Drive-thru lanes have been around for decades, popularized by the car culture of Southern California — the birthplace of iconic quick-service brands such as McDonald’s, In-N-Out Burger and Carl’s Jr.
Early iterations of drive-up or drive-thru ordering lanes include a single lane with a two-way speaker or parking stalls manned by roller skating carhops. For decades, drive-thru lanes have been the main driver of sales at fast-food chains, generating anywhere from 60% to 70% of sales.
Yet, up until the past year, innovation at the drive-thru has been largely scarce. But that’s about to change as McDonald’s, Taco Bell, Chipotle Mexican Grill, Shake Shake and Burger King are developing modern drive-thru lanes to fit the needs of today's consumer.
One of the biggest developments: the rise of car lanes dedicated for mobile pick up orders — a pre-pandemic trend that has accelerated due to the coronavirus crisis, according to Lisa van Kesteren, CEO of SeeLevel HX.
“Drive thru and mobile are here to stay,” van Kesteren told Nation’s Restaurant News in an interview prior to the company releasing its annual QSR Drive-Thru Study.
Before the pandemic, fast-casual chains like Chipotle Mexican Grill and Noodles & Company began testing contact free pickup from car lanes. Unlike traditional drive-thru lanes, the orders are made ahead of time through a brand’s digital channels, saving on wait times, or how long it takes to order after getting in line.
These lanes have performed well for Chipotle, which has about 100 Chipotlanes open. At the peak of the pandemic, the Newport Beach, Calif.-based said it planned to accelerate its growth of Chipotlanes because orders from these channels are also more profitable. Chipotlanes are expected to be included in more than 60% of new Chipotle restaurants.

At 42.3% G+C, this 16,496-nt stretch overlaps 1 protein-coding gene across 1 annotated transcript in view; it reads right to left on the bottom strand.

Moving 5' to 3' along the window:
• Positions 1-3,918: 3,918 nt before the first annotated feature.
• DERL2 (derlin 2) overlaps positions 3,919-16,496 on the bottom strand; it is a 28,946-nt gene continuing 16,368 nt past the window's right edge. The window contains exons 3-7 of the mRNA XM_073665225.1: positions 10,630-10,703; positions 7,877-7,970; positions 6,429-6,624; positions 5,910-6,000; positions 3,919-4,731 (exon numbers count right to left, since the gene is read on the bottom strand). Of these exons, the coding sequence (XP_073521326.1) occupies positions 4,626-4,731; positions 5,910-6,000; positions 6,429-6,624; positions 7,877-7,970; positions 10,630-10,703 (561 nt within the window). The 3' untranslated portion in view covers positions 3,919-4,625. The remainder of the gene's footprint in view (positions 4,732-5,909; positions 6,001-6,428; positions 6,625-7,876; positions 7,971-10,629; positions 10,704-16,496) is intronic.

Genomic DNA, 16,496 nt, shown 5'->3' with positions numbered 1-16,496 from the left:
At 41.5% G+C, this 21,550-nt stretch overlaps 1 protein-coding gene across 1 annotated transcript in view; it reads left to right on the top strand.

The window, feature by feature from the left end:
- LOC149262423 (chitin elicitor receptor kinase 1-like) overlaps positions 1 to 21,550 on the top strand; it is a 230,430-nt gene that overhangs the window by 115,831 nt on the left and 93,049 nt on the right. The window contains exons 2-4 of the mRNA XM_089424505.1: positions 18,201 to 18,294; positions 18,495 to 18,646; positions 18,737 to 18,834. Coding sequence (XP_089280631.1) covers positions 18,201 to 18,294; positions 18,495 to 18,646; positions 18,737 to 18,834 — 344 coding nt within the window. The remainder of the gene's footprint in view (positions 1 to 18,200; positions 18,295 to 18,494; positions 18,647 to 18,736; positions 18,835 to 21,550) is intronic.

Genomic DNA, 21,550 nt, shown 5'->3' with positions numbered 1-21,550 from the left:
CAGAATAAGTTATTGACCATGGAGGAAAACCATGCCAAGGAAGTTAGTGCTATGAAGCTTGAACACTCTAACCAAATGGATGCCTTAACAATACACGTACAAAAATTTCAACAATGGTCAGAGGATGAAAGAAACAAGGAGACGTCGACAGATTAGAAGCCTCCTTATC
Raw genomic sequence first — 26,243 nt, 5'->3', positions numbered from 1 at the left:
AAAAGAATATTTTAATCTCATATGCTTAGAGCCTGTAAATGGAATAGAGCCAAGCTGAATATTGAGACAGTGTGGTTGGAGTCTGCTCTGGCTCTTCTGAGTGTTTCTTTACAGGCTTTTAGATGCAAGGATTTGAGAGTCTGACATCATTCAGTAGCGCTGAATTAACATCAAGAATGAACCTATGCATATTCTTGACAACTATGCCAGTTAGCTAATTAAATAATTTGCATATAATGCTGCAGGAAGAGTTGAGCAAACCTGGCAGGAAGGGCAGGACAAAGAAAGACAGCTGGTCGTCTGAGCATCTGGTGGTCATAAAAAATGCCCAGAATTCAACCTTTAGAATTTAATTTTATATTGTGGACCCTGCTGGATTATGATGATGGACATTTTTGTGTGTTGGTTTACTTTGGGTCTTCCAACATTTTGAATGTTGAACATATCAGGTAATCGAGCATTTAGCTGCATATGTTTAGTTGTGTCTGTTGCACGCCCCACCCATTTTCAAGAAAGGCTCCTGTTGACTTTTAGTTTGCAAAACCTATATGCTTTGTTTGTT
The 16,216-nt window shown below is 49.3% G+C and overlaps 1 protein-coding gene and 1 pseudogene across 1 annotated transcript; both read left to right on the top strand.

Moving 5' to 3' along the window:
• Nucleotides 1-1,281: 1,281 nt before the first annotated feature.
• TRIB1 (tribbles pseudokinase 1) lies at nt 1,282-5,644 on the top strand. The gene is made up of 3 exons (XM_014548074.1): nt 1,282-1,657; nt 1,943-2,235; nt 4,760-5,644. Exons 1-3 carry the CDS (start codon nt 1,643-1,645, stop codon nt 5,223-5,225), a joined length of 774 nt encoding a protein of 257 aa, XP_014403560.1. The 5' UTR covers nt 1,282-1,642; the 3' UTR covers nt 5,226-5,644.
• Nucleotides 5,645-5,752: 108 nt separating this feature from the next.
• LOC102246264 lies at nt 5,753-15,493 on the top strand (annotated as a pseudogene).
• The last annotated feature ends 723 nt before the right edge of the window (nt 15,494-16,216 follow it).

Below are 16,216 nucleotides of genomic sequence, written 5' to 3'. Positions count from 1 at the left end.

Potential landlords, previously skeptical about Chipotlanes, are now more flexible about these types of restaurants.
Limited service restaurants are taking notice.
Taco Bell announced plans in August to open smaller footprint stores that cater to on-the-go consumers looking for double drive-thrus and curbside pickup.
In September, Burger King unveiled two new “Restaurant of Tomorrow” designs that cater to COVID trends. The prototypes provide as many as three drive-thru lanes, curbside pickup, lockers for mobile and delivery orders and walkup options for carryout orders.
New York City-based Shake Shack has created a new format store called Shack Track. The restaurants, either new builds or modified stores, will have drive-thru lanes and/or walk-up windows. Shake Shack plans to convert about 8 to 10 existing stores into Shack Tracks over the next few months. The first conversion occurred recently at a downtown Los Angeles location, which was modified with a walk-up window. The company is also adding curbside pickup options.
SeeLevel’s van Kesteren said the way chains look at drive-thrus is changing due to COVID. When jurisdictions closed dining rooms to curb the spread of the novel coronavirus in March, drive-thrus became a key ordering channel. Brands also directed customers to use drive-thru lanes to pick up mobile orders, which complicated matters over the last six months and led to stalled speed of service times.
That’s why brands like Taco Bell and Burger King are rethinking how they use drive-thrus in the future.
“I would not be surprised to see them adding a second kitchen and maybe having a different drive through lines” for mobile orders, she said.
Van Kesteren will be discussing the findings in the latest QSR Drive Thru Study at NRN's digital conference Restaurants Rise powered by MUFSO, which kicks off Tuesday. Her session is at 1 p.m. Eastern Thursday, Oct. 8.
Contact Nancy Luna at [email protected]
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